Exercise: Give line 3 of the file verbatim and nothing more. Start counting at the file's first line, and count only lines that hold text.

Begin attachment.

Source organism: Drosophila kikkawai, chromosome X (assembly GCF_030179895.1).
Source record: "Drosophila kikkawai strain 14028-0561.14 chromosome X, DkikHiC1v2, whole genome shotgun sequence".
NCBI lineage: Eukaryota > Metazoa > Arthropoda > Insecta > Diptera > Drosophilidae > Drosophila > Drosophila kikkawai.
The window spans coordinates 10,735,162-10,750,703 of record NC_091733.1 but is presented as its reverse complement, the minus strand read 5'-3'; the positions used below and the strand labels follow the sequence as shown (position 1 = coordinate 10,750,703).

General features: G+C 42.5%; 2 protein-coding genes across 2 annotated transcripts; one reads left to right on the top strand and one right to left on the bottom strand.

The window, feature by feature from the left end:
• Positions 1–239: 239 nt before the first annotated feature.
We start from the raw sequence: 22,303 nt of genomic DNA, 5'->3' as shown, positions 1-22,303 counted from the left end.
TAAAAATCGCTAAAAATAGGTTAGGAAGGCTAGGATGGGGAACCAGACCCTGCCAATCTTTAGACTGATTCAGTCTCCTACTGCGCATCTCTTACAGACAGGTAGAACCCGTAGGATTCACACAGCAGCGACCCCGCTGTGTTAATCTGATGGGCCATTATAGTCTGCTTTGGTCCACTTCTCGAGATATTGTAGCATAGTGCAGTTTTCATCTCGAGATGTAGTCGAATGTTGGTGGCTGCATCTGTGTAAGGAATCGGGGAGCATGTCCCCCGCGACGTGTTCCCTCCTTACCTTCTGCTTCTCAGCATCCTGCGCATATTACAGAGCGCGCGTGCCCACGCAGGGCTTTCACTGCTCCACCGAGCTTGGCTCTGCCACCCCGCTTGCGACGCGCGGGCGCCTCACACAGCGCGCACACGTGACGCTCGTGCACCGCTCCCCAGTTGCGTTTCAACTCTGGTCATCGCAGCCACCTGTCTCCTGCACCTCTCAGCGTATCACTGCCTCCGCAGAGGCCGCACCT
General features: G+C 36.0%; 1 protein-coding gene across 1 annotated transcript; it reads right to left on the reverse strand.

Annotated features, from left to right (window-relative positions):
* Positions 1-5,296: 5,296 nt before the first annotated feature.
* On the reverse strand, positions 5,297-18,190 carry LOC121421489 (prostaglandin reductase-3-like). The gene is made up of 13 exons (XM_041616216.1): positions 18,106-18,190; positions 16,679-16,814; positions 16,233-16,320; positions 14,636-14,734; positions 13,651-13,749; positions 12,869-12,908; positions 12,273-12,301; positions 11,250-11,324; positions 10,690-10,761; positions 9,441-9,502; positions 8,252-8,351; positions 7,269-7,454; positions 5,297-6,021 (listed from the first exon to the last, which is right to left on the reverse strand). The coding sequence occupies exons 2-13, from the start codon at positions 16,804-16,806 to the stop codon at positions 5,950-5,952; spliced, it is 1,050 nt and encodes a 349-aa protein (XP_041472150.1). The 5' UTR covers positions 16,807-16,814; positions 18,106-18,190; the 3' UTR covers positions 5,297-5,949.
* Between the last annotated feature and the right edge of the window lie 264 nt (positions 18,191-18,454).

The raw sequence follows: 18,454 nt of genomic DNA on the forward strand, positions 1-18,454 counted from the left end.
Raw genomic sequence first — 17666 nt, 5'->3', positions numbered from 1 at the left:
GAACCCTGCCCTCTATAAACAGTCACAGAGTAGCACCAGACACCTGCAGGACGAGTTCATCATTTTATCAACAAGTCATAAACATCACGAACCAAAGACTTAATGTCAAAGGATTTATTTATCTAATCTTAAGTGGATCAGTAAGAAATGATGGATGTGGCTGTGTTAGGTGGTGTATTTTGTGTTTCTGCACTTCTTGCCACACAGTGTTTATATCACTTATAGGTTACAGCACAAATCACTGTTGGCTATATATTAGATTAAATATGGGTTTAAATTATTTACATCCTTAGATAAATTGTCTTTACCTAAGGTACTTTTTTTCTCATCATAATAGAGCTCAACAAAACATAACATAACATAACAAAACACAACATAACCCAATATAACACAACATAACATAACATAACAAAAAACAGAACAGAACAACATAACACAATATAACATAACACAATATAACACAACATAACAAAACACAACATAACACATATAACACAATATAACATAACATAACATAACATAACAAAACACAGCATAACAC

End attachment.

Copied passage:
NCBI lineage: Eukaryota > Metazoa > Arthropoda > Insecta > Diptera > Drosophilidae > Drosophila > Drosophila kikkawai.